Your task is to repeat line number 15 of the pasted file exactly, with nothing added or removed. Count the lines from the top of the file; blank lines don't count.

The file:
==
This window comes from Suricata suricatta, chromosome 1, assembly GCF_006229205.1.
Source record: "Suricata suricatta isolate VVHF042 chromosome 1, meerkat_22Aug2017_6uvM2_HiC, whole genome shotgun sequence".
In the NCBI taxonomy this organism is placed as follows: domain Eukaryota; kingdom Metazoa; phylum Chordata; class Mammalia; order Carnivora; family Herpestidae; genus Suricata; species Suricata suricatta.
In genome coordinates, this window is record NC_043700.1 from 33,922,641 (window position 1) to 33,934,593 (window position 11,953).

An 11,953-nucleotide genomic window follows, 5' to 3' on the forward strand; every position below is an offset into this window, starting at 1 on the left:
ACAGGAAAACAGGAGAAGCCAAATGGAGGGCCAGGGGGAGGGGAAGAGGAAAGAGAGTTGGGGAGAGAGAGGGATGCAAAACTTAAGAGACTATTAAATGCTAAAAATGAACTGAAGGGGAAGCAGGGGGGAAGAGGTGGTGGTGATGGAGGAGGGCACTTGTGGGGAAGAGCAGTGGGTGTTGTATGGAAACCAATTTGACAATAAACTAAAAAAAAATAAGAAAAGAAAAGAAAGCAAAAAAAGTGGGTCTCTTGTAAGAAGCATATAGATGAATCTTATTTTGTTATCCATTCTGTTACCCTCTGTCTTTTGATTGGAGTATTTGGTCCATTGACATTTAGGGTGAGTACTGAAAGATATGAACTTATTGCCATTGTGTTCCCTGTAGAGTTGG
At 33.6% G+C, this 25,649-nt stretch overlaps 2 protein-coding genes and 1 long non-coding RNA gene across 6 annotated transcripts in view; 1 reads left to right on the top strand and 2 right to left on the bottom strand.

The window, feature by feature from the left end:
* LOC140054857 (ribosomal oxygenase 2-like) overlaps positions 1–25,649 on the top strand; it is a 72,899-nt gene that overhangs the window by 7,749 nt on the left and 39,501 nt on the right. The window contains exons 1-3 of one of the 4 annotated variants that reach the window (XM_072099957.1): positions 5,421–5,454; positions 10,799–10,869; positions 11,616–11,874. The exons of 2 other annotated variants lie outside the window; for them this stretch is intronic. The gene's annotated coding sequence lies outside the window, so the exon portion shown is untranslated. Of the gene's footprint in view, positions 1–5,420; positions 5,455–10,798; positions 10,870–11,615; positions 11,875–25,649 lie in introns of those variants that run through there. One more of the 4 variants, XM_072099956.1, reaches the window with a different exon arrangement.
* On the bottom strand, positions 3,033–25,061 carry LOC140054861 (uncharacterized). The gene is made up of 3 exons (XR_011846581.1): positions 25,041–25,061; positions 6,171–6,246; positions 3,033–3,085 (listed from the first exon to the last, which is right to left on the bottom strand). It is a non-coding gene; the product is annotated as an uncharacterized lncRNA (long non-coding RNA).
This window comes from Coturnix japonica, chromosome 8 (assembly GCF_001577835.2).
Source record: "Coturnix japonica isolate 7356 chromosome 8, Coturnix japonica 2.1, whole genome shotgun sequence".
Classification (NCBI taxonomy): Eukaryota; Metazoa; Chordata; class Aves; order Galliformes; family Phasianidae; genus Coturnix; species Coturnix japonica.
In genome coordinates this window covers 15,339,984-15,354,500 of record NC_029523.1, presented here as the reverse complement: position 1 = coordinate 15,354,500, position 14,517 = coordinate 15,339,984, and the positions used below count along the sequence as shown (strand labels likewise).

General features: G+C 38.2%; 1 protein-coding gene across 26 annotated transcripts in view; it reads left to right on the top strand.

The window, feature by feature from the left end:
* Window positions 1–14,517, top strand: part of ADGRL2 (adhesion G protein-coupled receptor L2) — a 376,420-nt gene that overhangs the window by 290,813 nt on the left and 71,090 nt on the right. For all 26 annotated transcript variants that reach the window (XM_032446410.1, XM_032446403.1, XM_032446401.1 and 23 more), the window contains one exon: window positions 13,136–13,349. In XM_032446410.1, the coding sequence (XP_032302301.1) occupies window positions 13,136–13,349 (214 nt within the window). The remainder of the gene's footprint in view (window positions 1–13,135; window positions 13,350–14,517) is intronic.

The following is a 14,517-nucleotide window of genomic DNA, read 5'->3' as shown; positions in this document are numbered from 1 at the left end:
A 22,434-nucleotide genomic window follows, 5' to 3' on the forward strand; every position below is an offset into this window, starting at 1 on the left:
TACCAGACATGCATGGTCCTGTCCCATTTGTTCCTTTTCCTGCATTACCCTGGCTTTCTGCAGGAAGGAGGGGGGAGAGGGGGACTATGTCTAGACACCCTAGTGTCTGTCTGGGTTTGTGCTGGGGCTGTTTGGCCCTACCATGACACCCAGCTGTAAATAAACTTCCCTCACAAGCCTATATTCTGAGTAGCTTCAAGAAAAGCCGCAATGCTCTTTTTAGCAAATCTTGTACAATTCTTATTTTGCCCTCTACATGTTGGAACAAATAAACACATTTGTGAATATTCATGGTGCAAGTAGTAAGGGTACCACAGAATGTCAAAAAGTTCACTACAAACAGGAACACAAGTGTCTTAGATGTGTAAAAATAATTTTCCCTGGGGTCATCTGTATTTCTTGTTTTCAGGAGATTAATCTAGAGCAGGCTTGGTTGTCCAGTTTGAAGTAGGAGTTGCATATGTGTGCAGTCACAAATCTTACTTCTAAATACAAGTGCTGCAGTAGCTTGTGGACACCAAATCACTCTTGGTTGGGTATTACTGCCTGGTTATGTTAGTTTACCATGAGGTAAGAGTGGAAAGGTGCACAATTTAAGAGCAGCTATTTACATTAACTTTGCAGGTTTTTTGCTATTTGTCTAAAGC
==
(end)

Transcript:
General features: G+C 38.2%; 1 protein-coding gene across 26 annotated transcripts in view; it reads left to right on the top strand.